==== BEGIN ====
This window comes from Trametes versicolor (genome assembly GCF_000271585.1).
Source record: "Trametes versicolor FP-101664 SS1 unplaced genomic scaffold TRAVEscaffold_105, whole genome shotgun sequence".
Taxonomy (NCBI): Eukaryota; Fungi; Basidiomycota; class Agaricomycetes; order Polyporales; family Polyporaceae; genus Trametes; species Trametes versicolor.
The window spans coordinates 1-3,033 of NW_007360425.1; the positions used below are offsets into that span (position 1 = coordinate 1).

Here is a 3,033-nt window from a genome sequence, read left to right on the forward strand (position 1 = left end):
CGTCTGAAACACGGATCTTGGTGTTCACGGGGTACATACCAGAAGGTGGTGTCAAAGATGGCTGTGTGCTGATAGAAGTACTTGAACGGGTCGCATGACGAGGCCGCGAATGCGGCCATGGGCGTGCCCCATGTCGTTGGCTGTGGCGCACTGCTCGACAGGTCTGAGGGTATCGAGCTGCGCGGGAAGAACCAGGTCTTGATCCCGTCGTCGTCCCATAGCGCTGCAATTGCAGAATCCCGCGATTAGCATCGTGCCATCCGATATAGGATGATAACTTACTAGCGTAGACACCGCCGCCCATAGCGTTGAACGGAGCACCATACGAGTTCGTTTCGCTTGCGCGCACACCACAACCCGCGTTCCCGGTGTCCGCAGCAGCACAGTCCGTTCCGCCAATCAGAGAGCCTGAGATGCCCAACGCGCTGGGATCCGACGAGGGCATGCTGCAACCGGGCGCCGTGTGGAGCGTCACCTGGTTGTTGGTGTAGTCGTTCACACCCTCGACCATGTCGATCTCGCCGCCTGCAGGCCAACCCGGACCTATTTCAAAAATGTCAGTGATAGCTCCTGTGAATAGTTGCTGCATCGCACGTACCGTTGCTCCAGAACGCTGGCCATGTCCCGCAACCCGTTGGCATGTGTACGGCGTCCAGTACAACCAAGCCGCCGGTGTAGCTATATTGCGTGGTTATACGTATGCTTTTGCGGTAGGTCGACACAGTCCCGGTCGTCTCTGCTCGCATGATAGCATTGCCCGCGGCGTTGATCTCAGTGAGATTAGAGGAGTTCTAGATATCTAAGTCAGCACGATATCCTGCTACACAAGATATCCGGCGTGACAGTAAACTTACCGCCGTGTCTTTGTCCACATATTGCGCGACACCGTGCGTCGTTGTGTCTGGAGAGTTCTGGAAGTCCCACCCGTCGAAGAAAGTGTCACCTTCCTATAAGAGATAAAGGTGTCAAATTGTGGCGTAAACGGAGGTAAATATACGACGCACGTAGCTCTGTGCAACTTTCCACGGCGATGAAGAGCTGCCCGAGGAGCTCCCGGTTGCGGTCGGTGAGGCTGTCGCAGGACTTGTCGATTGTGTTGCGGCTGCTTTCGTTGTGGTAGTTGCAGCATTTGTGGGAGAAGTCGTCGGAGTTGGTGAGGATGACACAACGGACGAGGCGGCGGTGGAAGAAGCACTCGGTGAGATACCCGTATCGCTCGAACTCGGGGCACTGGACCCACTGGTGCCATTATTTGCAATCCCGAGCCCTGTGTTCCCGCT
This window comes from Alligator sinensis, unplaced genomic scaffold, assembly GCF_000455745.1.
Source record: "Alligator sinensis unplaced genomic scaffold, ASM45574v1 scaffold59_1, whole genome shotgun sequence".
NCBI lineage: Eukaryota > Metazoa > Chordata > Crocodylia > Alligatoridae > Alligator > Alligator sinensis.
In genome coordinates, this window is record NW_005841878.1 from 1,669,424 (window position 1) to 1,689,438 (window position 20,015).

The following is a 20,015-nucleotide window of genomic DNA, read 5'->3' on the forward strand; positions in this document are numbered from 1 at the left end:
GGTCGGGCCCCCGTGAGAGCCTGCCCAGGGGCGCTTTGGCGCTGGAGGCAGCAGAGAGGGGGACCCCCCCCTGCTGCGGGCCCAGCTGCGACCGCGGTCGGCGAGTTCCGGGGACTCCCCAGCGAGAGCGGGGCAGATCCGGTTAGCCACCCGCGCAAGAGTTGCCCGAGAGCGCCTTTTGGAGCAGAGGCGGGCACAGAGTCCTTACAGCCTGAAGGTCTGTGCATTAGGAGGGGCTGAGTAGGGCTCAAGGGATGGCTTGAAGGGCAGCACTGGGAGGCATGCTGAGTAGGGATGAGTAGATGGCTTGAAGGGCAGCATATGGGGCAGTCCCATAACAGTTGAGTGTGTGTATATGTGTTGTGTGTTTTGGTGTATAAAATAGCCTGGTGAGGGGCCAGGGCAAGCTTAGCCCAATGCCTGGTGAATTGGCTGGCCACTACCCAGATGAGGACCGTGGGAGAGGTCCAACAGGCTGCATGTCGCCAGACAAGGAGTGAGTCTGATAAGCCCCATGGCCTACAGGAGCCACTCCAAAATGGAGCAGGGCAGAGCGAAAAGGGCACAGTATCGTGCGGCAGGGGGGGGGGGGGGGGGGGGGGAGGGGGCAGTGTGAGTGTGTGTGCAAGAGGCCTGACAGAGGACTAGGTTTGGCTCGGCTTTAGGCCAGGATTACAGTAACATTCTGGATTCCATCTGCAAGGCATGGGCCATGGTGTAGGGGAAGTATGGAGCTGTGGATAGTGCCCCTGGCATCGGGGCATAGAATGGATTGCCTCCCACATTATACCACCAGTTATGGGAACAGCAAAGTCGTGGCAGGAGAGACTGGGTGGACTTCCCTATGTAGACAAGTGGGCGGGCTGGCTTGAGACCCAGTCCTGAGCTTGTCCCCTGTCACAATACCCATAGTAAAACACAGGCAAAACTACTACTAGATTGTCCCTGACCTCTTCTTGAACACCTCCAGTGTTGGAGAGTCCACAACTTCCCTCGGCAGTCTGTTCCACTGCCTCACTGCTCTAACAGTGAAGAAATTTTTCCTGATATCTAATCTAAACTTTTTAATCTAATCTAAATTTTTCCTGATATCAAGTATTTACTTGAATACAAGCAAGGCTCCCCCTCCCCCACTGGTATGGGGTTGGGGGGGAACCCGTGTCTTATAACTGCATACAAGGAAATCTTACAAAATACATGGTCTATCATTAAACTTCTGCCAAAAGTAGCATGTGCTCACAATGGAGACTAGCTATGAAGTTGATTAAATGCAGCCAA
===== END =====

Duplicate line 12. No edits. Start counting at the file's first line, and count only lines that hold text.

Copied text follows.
GGTCGGGCCCCCGTGAGAGCCTGCCCAGGGGCGCTTTGGCGCTGGAGGCAGCAGAGAGGGGGACCCCCCCCTGCTGCGGGCCCAGCTGCGACCGCGGTCGGCGAGTTCCGGGGACTCCCCAGCGAGAGCGGGGCAGATCCGGTTAGCCACCCGCGCAAGAGTTGCCCGAGAGCGCCTTTTGGAGCAGAGGCGGGCACAGAGTCCTTACAGCCTGAAGGTCTGTGCATTAGGAGGGGCTGAGTAGGGCTCAAGGGATGGCTTGAAGGGCAGCACTGGGAGGCATGCTGAGTAGGGATGAGTAGATGGCTTGAAGGGCAGCATATGGGGCAGTCCCATAACAGTTGAGTGTGTGTATATGTGTTGTGTGTTTTGGTGTATAAAATAGCCTGGTGAGGGGCCAGGGCAAGCTTAGCCCAATGCCTGGTGAATTGGCTGGCCACTACCCAGATGAGGACCGTGGGAGAGGTCCAACAGGCTGCATGTCGCCAGACAAGGAGTGAGTCTGATAAGCCCCATGGCCTACAGGAGCCACTCCAAAATGGAGCAGGGCAGAGCGAAAAGGGCACAGTATCGTGCGGCAGGGGGGGGGGGGGGGGGGGGGGAGGGGGCAGTGTGAGTGTGTGTGCAAGAGGCCTGACAGAGGACTAGGTTTGGCTCGGCTTTAGGCCAGGATTACAGTAACATTCTGGATTCCATCTGCAAGGCATGGGCCATGGTGTAGGGGAAGTATGGAGCTGTGGATAGTGCCCCTGGCATCGGGGCATAGAATGGATTGCCTCCCACATTATACCACCAGTTATGGGAACAGCAAAGTCGTGGCAGGAGAGACTGGGTGGACTTCCCTATGTAGACAAGTGGGCGGGCTGGCTTGAGACCCAGTCCTGAGCTTGTCCCCTGTCACAATACCCATAGTAAAACACAGGCAAAACTACTACTAGATTGTCCCTGACCTCTTCTTGAACACCTCCAGTGTTGGAGAGTCCACAACTTCCCTCGGCAGTCTGTTCCACTGCCTCACTGCTCTAACAGTGAAGAAATTTTTCCTGATATCTAATCTAAACTTTTTAATCTAATCTAAATTTTTCCTGATATCAAGTATTTACTTGAATACAAGCAAGGCTCCCCCTCCCCCACTGGTATGGGGTTGGGGGGGAACCCGTGTCTTATAACTGCATACAAGGAAATCTTACAAAATACATGGTCTATCATTAAACTTCTGCCAAAAGTAGCATGTGCTCACAATGGAGACTAGCTATGAAGTTGATTAAATGCAGCCAA